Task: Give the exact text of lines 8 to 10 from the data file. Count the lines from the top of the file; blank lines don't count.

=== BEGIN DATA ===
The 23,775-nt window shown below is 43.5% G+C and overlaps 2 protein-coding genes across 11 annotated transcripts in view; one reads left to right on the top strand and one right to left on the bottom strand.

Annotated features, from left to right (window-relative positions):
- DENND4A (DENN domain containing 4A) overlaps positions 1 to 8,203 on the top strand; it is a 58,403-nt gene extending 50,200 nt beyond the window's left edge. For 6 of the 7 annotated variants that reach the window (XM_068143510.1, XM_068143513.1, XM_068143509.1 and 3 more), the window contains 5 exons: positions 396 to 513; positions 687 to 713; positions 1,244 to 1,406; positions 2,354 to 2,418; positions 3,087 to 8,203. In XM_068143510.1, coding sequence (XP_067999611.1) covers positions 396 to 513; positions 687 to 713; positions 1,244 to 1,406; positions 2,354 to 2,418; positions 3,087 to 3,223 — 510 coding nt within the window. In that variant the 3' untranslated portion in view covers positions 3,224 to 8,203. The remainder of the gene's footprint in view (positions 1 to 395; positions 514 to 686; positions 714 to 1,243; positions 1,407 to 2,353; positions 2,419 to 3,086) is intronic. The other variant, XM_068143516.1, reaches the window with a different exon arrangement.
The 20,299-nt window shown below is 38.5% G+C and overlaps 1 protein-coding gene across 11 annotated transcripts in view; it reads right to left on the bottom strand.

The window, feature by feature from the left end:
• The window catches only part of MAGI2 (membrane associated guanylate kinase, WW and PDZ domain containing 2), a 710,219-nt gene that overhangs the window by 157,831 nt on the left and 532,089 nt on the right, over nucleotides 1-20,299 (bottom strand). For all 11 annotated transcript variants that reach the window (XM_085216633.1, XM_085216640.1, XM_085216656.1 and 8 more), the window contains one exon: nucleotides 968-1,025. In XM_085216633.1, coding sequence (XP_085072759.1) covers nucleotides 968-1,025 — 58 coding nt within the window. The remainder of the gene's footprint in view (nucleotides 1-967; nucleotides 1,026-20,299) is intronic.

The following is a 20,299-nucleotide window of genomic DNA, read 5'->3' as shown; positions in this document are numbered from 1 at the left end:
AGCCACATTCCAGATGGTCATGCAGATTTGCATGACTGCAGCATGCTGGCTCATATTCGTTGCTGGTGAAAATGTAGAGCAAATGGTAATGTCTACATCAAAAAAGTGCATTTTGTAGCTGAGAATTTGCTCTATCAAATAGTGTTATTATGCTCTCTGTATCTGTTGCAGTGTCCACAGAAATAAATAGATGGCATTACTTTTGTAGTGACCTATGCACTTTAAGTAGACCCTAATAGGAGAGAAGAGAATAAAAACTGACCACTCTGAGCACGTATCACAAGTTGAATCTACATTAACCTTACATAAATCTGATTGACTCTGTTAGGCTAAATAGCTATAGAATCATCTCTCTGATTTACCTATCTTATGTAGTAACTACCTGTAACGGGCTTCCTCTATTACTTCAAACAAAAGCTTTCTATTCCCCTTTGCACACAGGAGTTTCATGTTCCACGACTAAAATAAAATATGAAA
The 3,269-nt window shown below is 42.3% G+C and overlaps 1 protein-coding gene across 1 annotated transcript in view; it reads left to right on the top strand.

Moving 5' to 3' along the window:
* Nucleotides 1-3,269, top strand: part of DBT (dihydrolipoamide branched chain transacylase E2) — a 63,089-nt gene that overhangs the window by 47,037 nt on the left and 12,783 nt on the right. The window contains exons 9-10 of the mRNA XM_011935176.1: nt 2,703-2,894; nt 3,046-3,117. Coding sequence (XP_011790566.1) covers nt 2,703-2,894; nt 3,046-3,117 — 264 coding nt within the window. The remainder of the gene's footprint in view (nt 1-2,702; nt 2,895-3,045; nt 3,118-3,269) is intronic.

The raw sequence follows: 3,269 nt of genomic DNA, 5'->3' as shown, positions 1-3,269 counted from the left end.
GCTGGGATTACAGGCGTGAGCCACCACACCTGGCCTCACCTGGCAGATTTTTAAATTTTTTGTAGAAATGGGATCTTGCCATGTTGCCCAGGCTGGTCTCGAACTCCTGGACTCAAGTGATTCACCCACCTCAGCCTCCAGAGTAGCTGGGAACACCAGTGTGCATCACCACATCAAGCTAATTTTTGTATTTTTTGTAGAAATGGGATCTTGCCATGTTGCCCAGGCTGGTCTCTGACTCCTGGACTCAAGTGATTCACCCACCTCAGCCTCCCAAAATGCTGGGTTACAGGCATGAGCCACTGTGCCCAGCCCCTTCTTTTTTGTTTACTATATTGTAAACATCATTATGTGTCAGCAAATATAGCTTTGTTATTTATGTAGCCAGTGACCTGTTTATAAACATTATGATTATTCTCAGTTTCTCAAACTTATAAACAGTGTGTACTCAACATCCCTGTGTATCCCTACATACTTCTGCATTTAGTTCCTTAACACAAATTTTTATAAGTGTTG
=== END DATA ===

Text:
AGCCACATTCCAGATGGTCATGCAGATTTGCATGACTGCAGCATGCTGGCTCATATTCGTTGCTGGTGAAAATGTAGAGCAAATGGTAATGTCTACATCAAAAAAGTGCATTTTGTAGCTGAGAATTTGCTCTATCAAATAGTGTTATTATGCTCTCTGTATCTGTTGCAGTGTCCACAGAAATAAATAGATGGCATTACTTTTGTAGTGACCTATGCACTTTAAGTAGACCCTAATAGGAGAGAAGAGAATAAAAACTGACCACTCTGAGCACGTATCACAAGTTGAATCTACATTAACCTTACATAAATCTGATTGACTCTGTTAGGCTAAATAGCTATAGAATCATCTCTCTGATTTACCTATCTTATGTAGTAACTACCTGTAACGGGCTTCCTCTATTACTTCAAACAAAAGCTTTCTATTCCCCTTTGCACACAGGAGTTTCATGTTCCACGACTAAAATAAAATATGAAA
The 3,269-nt window shown below is 42.3% G+C and overlaps 1 protein-coding gene across 1 annotated transcript in view; it reads left to right on the top strand.

Moving 5' to 3' along the window: